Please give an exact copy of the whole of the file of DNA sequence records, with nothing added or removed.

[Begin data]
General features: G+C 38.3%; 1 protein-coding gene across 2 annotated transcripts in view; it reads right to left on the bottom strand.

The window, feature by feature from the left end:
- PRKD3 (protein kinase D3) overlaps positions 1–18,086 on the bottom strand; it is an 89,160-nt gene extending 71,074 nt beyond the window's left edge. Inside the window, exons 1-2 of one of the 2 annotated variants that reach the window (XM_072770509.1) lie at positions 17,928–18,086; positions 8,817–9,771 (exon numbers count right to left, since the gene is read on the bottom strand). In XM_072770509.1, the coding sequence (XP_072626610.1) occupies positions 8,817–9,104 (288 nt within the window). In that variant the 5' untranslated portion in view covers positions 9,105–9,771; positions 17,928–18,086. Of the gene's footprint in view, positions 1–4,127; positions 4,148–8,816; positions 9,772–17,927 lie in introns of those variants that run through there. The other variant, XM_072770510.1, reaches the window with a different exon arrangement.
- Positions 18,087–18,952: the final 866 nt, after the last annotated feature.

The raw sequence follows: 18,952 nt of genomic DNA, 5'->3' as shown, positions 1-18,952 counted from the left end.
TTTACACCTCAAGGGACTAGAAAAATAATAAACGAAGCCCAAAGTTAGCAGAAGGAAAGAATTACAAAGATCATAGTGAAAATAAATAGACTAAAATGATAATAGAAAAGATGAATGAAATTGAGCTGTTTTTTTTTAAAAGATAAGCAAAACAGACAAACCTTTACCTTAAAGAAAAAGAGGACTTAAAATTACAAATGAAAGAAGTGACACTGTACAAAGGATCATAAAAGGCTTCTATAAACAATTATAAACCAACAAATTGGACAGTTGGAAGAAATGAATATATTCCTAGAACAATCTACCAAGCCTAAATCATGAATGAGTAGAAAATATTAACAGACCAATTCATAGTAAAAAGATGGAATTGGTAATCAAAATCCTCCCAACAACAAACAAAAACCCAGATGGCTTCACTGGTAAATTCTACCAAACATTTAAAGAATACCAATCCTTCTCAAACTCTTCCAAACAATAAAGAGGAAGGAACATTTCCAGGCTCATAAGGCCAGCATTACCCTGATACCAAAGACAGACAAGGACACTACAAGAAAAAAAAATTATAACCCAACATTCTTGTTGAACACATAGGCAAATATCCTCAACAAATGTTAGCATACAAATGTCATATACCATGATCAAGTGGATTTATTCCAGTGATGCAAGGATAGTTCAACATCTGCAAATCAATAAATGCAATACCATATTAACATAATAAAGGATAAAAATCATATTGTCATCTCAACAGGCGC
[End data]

General features: G+C 38.3%; 1 protein-coding gene across 2 annotated transcripts in view; it reads right to left on the bottom strand.

The window, feature by feature from the left end:
- PRKD3 (protein kinase D3) overlaps positions 1–18,086 on the bottom strand; it is an 89,160-nt gene extending 71,074 nt beyond the window's left edge. Inside the window, exons 1-2 of one of the 2 annotated variants that reach the window (XM_072770509.1) lie at positions 17,928–18,086; positions 8,817–9,771 (exon numbers count right to left, since the gene is read on the bottom strand). In XM_072770509.1, the coding sequence (XP_072626610.1) occupies positions 8,817–9,104 (288 nt within the window). In that variant the 5' untranslated portion in view covers positions 9,105–9,771; positions 17,928–18,086. Of the gene's footprint in view, positions 1–4,127; positions 4,148–8,816; positions 9,772–17,927 lie in introns of those variants that run through there. The other variant, XM_072770510.1, reaches the window with a different exon arrangement.
- Positions 18,087–18,952: the final 866 nt, after the last annotated feature.

The raw sequence follows: 18,952 nt of genomic DNA, 5'->3' as shown, positions 1-18,952 counted from the left end.
TTTACACCTCAAGGGACTAGAAAAATAATAAACGAAGCCCAAAGTTAGCAGAAGGAAAGAATTACAAAGATCATAGTGAAAATAAATAGACTAAAATGATAATAGAAAAGATGAATGAAATTGAGCTGTTTTTTTTTAAAAGATAAGCAAAACAGACAAACCTTTACCTTAAAGAAAAAGAGGACTTAAAATTACAAATGAAAGAAGTGACACTGTACAAAGGATCATAAAAGGCTTCTATAAACAATTATAAACCAACAAATTGGACAGTTGGAAGAAATGAATATATTCCTAGAACAATCTACCAAGCCTAAATCATGAATGAGTAGAAAATATTAACAGACCAATTCATAGTAAAAAGATGGAATTGGTAATCAAAATCCTCCCAACAACAAACAAAAACCCAGATGGCTTCACTGGTAAATTCTACCAAACATTTAAAGAATACCAATCCTTCTCAAACTCTTCCAAACAATAAAGAGGAAGGAACATTTCCAGGCTCATAAGGCCAGCATTACCCTGATACCAAAGACAGACAAGGACACTACAAGAAAAAAAAATTATAACCCAACATTCTTGTTGAACACATAGGCAAATATCCTCAACAAATGTTAGCATACAAATGTCATATACCATGATCAAGTGGATTTATTCCAGTGATGCAAGGATAGTTCAACATCTGCAAATCAATAAATGCAATACCATATTAACATAATAAAGGATAAAAATCATATTGTCATCTCAACAGGCGC